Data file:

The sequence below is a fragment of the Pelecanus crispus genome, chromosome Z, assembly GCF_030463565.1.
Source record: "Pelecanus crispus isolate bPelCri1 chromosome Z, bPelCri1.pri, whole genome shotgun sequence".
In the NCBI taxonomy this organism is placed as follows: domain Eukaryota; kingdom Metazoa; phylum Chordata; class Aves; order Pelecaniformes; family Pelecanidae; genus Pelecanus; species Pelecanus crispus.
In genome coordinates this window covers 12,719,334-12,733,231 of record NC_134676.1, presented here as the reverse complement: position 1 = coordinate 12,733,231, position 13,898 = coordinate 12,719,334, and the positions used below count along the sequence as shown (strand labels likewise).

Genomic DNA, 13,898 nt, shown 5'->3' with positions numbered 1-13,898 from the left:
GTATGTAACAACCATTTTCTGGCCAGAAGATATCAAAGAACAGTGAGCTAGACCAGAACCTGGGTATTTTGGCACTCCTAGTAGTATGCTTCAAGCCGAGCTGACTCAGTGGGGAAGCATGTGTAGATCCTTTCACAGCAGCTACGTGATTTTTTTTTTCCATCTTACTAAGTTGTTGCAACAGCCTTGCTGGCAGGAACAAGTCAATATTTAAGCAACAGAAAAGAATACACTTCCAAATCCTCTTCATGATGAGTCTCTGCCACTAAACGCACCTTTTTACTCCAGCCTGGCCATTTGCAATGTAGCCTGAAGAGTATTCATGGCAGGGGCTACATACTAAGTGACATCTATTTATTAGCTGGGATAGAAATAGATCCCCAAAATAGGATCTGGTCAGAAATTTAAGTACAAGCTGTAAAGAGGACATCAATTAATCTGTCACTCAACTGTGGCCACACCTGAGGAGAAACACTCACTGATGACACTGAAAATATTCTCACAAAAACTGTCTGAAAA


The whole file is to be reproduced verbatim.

The sequence below is a fragment of the Pelecanus crispus genome, chromosome Z, assembly GCF_030463565.1.
Source record: "Pelecanus crispus isolate bPelCri1 chromosome Z, bPelCri1.pri, whole genome shotgun sequence".
In the NCBI taxonomy this organism is placed as follows: domain Eukaryota; kingdom Metazoa; phylum Chordata; class Aves; order Pelecaniformes; family Pelecanidae; genus Pelecanus; species Pelecanus crispus.
In genome coordinates this window covers 12,719,334-12,733,231 of record NC_134676.1, presented here as the reverse complement: position 1 = coordinate 12,733,231, position 13,898 = coordinate 12,719,334, and the positions used below count along the sequence as shown (strand labels likewise).

Genomic DNA, 13,898 nt, shown 5'->3' with positions numbered 1-13,898 from the left:
GTATGTAACAACCATTTTCTGGCCAGAAGATATCAAAGAACAGTGAGCTAGACCAGAACCTGGGTATTTTGGCACTCCTAGTAGTATGCTTCAAGCCGAGCTGACTCAGTGGGGAAGCATGTGTAGATCCTTTCACAGCAGCTACGTGATTTTTTTTTTCCATCTTACTAAGTTGTTGCAACAGCCTTGCTGGCAGGAACAAGTCAATATTTAAGCAACAGAAAAGAATACACTTCCAAATCCTCTTCATGATGAGTCTCTGCCACTAAACGCACCTTTTTACTCCAGCCTGGCCATTTGCAATGTAGCCTGAAGAGTATTCATGGCAGGGGCTACATACTAAGTGACATCTATTTATTAGCTGGGATAGAAATAGATCCCCAAAATAGGATCTGGTCAGAAATTTAAGTACAAGCTGTAAAGAGGACATCAATTAATCTGTCACTCAACTGTGGCCACACCTGAGGAGAAACACTCACTGATGACACTGAAAATATTCTCACAAAAACTGTCTGAAAA